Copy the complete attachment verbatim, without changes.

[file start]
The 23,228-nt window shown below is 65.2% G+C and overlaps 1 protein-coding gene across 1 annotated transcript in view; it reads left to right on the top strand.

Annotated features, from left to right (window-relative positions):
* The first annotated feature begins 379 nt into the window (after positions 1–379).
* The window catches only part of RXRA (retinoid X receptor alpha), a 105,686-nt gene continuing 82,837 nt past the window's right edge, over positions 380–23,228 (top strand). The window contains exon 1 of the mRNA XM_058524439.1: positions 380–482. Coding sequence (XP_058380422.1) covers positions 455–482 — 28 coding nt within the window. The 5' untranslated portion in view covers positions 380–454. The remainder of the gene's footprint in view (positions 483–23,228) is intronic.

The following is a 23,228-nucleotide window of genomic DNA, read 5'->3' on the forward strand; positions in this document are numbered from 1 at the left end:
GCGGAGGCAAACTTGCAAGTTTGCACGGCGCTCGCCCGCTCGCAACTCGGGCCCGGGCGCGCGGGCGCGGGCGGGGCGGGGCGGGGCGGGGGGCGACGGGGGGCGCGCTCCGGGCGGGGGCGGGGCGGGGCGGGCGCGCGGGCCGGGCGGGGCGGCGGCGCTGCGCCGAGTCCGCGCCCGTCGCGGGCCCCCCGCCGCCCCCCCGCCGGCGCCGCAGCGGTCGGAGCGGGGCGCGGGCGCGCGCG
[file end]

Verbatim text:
The 23,228-nt window shown below is 65.2% G+C and overlaps 1 protein-coding gene across 1 annotated transcript in view; it reads left to right on the top strand.

Annotated features, from left to right (window-relative positions):
* The first annotated feature begins 379 nt into the window (after positions 1–379).
* The window catches only part of RXRA (retinoid X receptor alpha), a 105,686-nt gene continuing 82,837 nt past the window's right edge, over positions 380–23,228 (top strand). The window contains exon 1 of the mRNA XM_058524439.1: positions 380–482. Coding sequence (XP_058380422.1) covers positions 455–482 — 28 coding nt within the window. The 5' untranslated portion in view covers positions 380–454. The remainder of the gene's footprint in view (positions 483–23,228) is intronic.

The following is a 23,228-nucleotide window of genomic DNA, read 5'->3' on the forward strand; positions in this document are numbered from 1 at the left end:
GCGGAGGCAAACTTGCAAGTTTGCACGGCGCTCGCCCGCTCGCAACTCGGGCCCGGGCGCGCGGGCGCGGGCGGGGCGGGGCGGGGCGGGGGGCGACGGGGGGCGCGCTCCGGGCGGGGGCGGGGCGGGGCGGGCGCGCGGGCCGGGCGGGGCGGCGGCGCTGCGCCGAGTCCGCGCCCGTCGCGGGCCCCCCGCCGCCCCCCCGCCGGCGCCGCAGCGGTCGGAGCGGGGCGCGGGCGCGCGCG